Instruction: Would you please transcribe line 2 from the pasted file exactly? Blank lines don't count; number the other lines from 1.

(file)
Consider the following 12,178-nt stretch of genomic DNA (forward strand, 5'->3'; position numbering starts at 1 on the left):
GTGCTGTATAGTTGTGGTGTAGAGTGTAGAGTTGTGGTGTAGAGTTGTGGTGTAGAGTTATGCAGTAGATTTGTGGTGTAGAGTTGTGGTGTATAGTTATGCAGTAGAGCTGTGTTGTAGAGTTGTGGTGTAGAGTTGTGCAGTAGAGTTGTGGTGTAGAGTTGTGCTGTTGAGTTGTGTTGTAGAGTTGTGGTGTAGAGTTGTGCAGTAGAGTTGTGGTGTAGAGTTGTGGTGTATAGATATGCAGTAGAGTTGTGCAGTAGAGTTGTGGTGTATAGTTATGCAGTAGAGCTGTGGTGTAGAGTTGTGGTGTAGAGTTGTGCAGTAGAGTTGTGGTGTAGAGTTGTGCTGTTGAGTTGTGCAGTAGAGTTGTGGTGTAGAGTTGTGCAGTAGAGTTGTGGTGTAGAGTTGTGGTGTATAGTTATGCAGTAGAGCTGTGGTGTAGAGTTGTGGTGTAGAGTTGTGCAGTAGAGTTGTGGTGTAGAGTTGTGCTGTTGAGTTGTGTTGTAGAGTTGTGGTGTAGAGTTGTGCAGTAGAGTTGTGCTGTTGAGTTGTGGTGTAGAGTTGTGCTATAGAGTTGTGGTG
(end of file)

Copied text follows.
GTGCTGTATAGTTGTGGTGTAGAGTGTAGAGTTGTGGTGTAGAGTTGTGGTGTAGAGTTATGCAGTAGATTTGTGGTGTAGAGTTGTGGTGTATAGTTATGCAGTAGAGCTGTGTTGTAGAGTTGTGGTGTAGAGTTGTGCAGTAGAGTTGTGGTGTAGAGTTGTGCTGTTGAGTTGTGTTGTAGAGTTGTGGTGTAGAGTTGTGCAGTAGAGTTGTGGTGTAGAGTTGTGGTGTATAGATATGCAGTAGAGTTGTGCAGTAGAGTTGTGGTGTATAGTTATGCAGTAGAGCTGTGGTGTAGAGTTGTGGTGTAGAGTTGTGCAGTAGAGTTGTGGTGTAGAGTTGTGCTGTTGAGTTGTGCAGTAGAGTTGTGGTGTAGAGTTGTGCAGTAGAGTTGTGGTGTAGAGTTGTGGTGTATAGTTATGCAGTAGAGCTGTGGTGTAGAGTTGTGGTGTAGAGTTGTGCAGTAGAGTTGTGGTGTAGAGTTGTGCTGTTGAGTTGTGTTGTAGAGTTGTGGTGTAGAGTTGTGCAGTAGAGTTGTGCTGTTGAGTTGTGGTGTAGAGTTGTGCTATAGAGTTGTGGTG